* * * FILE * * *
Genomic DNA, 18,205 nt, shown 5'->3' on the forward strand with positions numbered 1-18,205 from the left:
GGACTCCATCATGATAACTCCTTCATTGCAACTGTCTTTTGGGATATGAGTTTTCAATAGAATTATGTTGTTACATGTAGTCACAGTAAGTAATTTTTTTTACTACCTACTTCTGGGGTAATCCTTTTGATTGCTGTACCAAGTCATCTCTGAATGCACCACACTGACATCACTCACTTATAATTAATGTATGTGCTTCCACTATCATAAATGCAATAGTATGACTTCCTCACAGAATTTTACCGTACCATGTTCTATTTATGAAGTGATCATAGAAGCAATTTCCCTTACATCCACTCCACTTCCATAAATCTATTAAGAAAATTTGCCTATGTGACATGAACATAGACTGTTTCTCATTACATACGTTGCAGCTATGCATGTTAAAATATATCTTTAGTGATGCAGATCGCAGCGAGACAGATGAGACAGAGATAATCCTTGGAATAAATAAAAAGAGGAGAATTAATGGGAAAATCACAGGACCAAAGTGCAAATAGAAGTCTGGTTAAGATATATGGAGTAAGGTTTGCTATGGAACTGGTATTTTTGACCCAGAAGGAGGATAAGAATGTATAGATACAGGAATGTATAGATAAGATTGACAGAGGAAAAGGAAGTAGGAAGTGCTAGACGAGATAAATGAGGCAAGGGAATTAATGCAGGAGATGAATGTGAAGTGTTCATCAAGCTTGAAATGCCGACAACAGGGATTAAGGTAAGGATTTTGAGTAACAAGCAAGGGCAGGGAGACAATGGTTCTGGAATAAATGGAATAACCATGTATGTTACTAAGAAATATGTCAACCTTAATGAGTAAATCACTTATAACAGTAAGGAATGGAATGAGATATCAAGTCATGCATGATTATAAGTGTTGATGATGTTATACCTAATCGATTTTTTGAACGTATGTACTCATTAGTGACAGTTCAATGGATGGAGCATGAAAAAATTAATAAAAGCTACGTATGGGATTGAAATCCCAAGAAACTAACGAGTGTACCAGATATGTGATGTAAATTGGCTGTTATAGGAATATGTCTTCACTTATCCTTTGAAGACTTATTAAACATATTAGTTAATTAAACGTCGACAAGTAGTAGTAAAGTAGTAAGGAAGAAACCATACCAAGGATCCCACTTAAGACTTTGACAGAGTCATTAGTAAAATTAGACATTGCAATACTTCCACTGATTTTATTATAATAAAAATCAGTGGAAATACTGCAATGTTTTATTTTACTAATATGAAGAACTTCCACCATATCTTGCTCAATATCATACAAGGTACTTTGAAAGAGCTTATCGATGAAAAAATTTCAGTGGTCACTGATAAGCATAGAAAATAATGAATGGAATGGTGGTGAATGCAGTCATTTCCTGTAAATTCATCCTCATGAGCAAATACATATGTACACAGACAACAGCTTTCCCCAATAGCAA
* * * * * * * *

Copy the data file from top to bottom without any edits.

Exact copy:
Genomic DNA, 18,205 nt, shown 5'->3' on the forward strand with positions numbered 1-18,205 from the left:
GGACTCCATCATGATAACTCCTTCATTGCAACTGTCTTTTGGGATATGAGTTTTCAATAGAATTATGTTGTTACATGTAGTCACAGTAAGTAATTTTTTTTACTACCTACTTCTGGGGTAATCCTTTTGATTGCTGTACCAAGTCATCTCTGAATGCACCACACTGACATCACTCACTTATAATTAATGTATGTGCTTCCACTATCATAAATGCAATAGTATGACTTCCTCACAGAATTTTACCGTACCATGTTCTATTTATGAAGTGATCATAGAAGCAATTTCCCTTACATCCACTCCACTTCCATAAATCTATTAAGAAAATTTGCCTATGTGACATGAACATAGACTGTTTCTCATTACATACGTTGCAGCTATGCATGTTAAAATATATCTTTAGTGATGCAGATCGCAGCGAGACAGATGAGACAGAGATAATCCTTGGAATAAATAAAAAGAGGAGAATTAATGGGAAAATCACAGGACCAAAGTGCAAATAGAAGTCTGGTTAAGATATATGGAGTAAGGTTTGCTATGGAACTGGTATTTTTGACCCAGAAGGAGGATAAGAATGTATAGATACAGGAATGTATAGATAAGATTGACAGAGGAAAAGGAAGTAGGAAGTGCTAGACGAGATAAATGAGGCAAGGGAATTAATGCAGGAGATGAATGTGAAGTGTTCATCAAGCTTGAAATGCCGACAACAGGGATTAAGGTAAGGATTTTGAGTAACAAGCAAGGGCAGGGAGACAATGGTTCTGGAATAAATGGAATAACCATGTATGTTACTAAGAAATATGTCAACCTTAATGAGTAAATCACTTATAACAGTAAGGAATGGAATGAGATATCAAGTCATGCATGATTATAAGTGTTGATGATGTTATACCTAATCGATTTTTTGAACGTATGTACTCATTAGTGACAGTTCAATGGATGGAGCATGAAAAAATTAATAAAAGCTACGTATGGGATTGAAATCCCAAGAAACTAACGAGTGTACCAGATATGTGATGTAAATTGGCTGTTATAGGAATATGTCTTCACTTATCCTTTGAAGACTTATTAAACATATTAGTTAATTAAACGTCGACAAGTAGTAGTAAAGTAGTAAGGAAGAAACCATACCAAGGATCCCACTTAAGACTTTGACAGAGTCATTAGTAAAATTAGACATTGCAATACTTCCACTGATTTTATTATAATAAAAATCAGTGGAAATACTGCAATGTTTTATTTTACTAATATGAAGAACTTCCACCATATCTTGCTCAATATCATACAAGGTACTTTGAAAGAGCTTATCGATGAAAAAATTTCAGTGGTCACTGATAAGCATAGAAAATAATGAATGGAATGGTGGTGAATGCAGTCATTTCCTGTAAATTCATCCTCATGAGCAAATACATATGTACACAGACAACAGCTTTCCCCAATAGCAA